Monday, February 22, 2021

Capitalism Against Property

It has been observed that environmental pollution is the result of inadequate property rights. So, it is ironic that capitalism, which is thought to be all about the rights of property, has managed to produce a prodigious amount of pollution. But it really shouldn’t be surprising, because capitalism has actually diminished property rights for many.

At common law, the legal tradition inherited by forty-nine states from England, and which finds specific mention in the U.S. Constitution, activity that interfered with the use and enjoyment of the real property of another person was actionable in court as a nuisance. Sir William Blackstone, whose Commentaries on the Laws of England is the chief reference for the common law as it existed at the nation’s founding, defined a nuisance as “any thing done to the hurt or annoyance of the lands, tenements, or hereditaments of another.” [1] The standard to be followed was ‘use your own property in such a manner as not to injure that of another.’

For example, if someone was raising hogs so near the house of his neighbor that his neighbor’s air was befouled with the stench, the neighbor would have a cause of action against the swineherd. And so it was with other offensive trades. And if one used his property in such a way as to interfere with the property rights of his neighbor, that was the end of the inquiry. He couldn’t respond that he was doing a very good and useful thing that would benefit society. Bacon is delicious, but hog smells are hog smells, and the neighbor had the right to not have the enjoyment of his property so interfered with. [2]

Then came the industrial revolution.

In 1868, the Pennsylvania Supreme Court was confronted with a case brought by a property owner who claimed injury as a result of air and noise pollution emitted from an iron works company located in the neighborhood. The property owner was hoping for a court order to bring an end to the activity. The court, even though it cited no authority for doing so, considered whether there would be a greater public harm from such an order than allowing the pollution to continue. The court looked at the fact that the company had made a substantial investment in the factory, and that it employed more than eight hundred people, and decided that the property owner was going to have to put up the air pollution and the noise. The case, Richard’s Appeal, was widely followed, and thus was born the requirement that, for someone to be liable in a nuisance suit, the gravity of the harm caused by his conduct must outweigh the utility of his activity. [3]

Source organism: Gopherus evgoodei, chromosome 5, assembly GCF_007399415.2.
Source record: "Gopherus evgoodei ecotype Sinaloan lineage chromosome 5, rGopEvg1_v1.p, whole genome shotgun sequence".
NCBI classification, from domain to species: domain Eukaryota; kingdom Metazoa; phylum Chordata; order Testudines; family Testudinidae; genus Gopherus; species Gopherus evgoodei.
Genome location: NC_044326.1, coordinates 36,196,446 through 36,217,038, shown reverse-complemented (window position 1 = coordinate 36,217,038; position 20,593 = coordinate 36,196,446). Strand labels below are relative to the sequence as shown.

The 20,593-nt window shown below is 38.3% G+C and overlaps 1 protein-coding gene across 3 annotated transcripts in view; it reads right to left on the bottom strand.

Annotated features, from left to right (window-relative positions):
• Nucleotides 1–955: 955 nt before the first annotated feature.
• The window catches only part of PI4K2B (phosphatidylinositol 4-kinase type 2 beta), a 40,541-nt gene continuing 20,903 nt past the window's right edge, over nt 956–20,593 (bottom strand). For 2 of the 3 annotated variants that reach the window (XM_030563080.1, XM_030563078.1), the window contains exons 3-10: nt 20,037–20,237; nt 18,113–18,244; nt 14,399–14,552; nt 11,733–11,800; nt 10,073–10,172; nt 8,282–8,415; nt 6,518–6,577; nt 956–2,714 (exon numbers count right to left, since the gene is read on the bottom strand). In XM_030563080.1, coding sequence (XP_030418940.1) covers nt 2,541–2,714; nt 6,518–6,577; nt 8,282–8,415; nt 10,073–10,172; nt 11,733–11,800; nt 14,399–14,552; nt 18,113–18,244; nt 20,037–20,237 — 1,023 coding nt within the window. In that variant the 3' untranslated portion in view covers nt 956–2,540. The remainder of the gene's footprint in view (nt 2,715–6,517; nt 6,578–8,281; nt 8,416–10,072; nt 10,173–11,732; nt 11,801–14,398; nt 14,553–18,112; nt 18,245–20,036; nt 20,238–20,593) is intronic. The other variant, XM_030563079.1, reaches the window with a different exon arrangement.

In this way, it came to pass that capitalists can pollute and cause the public to bear the expense. If a company can successfully claim that it is providing a public benefit by employing people and enhancing the economy, it can, without extra expense, degrade the environment on the property of others. Therefore, the cost of polluting, which ought to be born by the polluter, is shifted to every property owner adversely affected.

It is true that we now have environmental regulation and zoning to mitigate this outcome. But the effectiveness of those depends, not on property rights, but on the policies of whatever political party is in power. In order for capitalism to thrive, it was deemed necessary that property rights be diminished.

Capitalism, while it has the reputation of being an economic system where property rights are respected, it does no such thing. On the contrary, it has made property rights depend on the perceived utility of the economic activity of capitalists.